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Monday, 17 June 2013

A Beautiful Analysis of my novel Sons of the Wolf by Lisl Zlitini

Whispers in the Wind: Sons of the Wolf



The above link is the most beautiful review I have ever read for a book. That it happens to be mine is by the by - but I am so grateful and lucky to have had this lady review my book for my IndieBRAG Blog Tour

Here are some highlights of the review

"In the course of the novel readers learn of other familial secrets, seamlessly revealed by Lofting in her characters’ dialogue–knots that smoothly reveal themselves–and sudden, dramatic actions and events. Like the tapestry depicting the lives and meanings of their ancestors’ world, Lofting skillfully portrays that of the Horstedes in scenes otherwise reminiscent of a typical day or evening, yet with so much meaning infused within. As Ealdgytha, Wulfhere’s beautiful but unhappy wife awaits his return,
[p]art of her was missing. Somewhere in her mind she had closed a door, locking inside the thoughts she did not want to think and the feelings she could not bear to feel.[. . . ] Then, at hearth time, she sat by the fire, chatting quite animatedly away to Gunnhild about her new pregnancy.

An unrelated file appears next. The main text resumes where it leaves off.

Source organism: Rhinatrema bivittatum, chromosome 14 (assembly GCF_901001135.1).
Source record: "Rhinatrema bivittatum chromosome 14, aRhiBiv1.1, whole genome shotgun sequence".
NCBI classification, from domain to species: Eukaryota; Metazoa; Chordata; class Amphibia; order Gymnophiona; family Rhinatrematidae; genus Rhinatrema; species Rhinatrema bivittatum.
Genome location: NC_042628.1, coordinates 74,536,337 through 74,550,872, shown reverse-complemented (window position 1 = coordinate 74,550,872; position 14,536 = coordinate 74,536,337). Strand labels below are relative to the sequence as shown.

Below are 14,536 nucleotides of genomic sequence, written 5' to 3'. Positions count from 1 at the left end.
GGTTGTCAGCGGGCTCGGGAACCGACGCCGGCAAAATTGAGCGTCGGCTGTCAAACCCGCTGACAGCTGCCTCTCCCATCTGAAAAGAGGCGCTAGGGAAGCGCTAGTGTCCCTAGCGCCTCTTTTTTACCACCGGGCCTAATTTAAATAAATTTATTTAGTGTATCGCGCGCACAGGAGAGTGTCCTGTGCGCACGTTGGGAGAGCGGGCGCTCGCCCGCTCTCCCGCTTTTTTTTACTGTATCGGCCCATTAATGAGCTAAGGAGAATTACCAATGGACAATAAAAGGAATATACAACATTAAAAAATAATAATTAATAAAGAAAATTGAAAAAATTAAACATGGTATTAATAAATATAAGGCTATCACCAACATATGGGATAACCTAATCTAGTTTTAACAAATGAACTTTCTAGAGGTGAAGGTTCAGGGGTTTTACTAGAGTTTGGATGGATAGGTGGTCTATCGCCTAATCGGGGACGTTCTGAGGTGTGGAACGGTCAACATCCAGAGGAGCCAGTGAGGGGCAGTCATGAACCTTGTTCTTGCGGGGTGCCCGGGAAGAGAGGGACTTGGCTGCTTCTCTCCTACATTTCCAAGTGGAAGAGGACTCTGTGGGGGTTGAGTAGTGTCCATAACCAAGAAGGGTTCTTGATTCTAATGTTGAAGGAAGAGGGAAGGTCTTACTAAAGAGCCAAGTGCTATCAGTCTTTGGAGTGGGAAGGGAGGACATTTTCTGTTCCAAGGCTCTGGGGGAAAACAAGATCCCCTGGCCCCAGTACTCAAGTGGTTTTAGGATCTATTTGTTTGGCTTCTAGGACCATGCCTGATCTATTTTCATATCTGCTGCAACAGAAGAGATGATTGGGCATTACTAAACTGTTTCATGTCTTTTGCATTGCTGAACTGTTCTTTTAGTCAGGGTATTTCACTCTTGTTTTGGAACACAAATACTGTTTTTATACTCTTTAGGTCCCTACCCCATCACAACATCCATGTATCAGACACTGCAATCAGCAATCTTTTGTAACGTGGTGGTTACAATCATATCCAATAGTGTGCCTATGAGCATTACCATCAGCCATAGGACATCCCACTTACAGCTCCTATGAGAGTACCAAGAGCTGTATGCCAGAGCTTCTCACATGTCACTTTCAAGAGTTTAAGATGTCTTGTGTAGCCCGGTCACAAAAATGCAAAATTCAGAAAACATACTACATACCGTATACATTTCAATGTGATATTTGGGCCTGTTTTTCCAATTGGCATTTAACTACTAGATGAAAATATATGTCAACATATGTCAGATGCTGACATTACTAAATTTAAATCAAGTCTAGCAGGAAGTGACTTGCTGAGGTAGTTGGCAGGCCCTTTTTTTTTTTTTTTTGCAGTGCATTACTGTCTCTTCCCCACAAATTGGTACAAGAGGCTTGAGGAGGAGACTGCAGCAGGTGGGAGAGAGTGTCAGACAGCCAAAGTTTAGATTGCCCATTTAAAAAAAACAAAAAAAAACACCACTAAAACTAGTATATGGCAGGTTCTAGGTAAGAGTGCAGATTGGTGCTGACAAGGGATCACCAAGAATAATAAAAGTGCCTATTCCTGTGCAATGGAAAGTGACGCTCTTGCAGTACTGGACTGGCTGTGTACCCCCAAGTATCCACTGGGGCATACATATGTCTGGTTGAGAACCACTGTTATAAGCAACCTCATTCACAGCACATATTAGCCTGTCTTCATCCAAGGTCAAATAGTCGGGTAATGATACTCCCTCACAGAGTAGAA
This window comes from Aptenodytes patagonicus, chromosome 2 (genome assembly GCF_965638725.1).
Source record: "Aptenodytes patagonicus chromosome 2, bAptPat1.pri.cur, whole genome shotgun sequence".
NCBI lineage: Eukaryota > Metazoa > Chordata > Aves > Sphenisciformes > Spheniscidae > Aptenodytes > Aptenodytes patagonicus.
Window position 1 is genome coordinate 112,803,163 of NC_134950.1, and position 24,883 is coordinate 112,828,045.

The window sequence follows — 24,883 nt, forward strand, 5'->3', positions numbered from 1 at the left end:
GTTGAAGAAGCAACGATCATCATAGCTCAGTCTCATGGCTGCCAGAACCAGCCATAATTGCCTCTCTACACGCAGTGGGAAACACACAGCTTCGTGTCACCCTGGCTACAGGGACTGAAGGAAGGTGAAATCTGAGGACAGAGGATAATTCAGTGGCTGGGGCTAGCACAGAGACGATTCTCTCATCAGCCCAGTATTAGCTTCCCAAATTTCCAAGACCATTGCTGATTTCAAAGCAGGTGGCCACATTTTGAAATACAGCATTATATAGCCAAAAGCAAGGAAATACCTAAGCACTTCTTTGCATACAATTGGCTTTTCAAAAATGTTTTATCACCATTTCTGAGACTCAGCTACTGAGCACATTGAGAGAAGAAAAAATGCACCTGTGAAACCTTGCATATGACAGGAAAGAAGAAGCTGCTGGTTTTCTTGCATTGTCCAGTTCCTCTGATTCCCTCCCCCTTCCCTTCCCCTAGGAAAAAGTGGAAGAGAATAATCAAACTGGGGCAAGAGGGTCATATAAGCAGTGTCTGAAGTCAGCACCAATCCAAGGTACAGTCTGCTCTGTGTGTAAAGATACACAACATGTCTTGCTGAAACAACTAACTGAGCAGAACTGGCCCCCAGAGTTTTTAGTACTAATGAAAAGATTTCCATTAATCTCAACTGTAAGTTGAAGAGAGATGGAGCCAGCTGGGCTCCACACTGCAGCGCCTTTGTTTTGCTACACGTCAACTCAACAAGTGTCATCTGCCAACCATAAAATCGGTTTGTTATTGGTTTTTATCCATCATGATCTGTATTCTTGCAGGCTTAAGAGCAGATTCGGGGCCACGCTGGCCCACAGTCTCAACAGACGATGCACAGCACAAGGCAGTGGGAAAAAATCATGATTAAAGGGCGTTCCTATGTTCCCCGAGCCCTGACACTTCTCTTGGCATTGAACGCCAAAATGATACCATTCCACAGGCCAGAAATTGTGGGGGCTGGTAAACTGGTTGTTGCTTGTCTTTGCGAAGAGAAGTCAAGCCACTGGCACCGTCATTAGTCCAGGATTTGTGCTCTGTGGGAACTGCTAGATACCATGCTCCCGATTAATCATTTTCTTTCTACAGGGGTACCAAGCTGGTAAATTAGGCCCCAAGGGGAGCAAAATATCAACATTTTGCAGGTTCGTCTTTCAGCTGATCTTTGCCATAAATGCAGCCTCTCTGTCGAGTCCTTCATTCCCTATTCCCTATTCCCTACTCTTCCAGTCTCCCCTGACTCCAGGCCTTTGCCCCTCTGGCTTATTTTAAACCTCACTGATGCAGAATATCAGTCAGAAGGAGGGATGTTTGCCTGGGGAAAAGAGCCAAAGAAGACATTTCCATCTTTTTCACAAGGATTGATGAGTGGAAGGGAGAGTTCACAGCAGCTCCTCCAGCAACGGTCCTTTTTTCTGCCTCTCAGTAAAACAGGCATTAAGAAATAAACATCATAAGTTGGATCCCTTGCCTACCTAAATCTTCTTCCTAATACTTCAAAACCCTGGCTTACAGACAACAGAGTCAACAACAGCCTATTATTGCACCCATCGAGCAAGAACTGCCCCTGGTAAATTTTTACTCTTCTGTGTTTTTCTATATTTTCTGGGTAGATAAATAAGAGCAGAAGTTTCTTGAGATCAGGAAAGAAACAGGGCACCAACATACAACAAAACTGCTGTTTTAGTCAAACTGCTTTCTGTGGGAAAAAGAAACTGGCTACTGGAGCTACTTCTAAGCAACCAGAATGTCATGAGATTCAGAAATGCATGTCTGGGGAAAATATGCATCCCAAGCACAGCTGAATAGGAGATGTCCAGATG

This scene sewn into a tapestry would reveal little to an examiner, for who can see into hearts embroidered into material? Like the multitudes of others we encounter in passing each day, these people we might see, but what lives in their hearts and minds lay unknown to us even sadly, when we blow off the dust and bring our open hearts to the examination. Or perhaps, like Ealdgytha, we see something we recognize but wish to dismiss and carelessly toss the remnants of our ancestors into coffers and chests."
And:
'Lofting has allowed us, too, to be passionate observers rather than passive ones, because she has brought to life an era shrouded in the mystery of the unknown. With such a distance as nearly a thousand years between “us” and “them,” we already sometimes echo the wretched Alfgar’s words of his own era, “What does it matter what she felt? [. . . ] as long as you are on the winning side [. . . i]n the end it is all the same.” And given the diversity of persona across the timeline, it can hardly be disputed there were some who treated even their own times thus. In diplomatic fashion, Lofting has given even such as Alfgar voice to speak to us, even at the risk he may be matted together with slave taking, “men so drunk they pissed where they stood” and “the torn body of a dead baby lying in the mud.” '
For more, click the link at the top. Its worth reading, even just to see Lisl Zlitin's genius!

If you would like to win a copy of Sons of the Wolf, email me @ sonsofthewolf1066@googlemail.com
Before the Second Sleep is Lisl Zlitini's blog, I highly recommend it.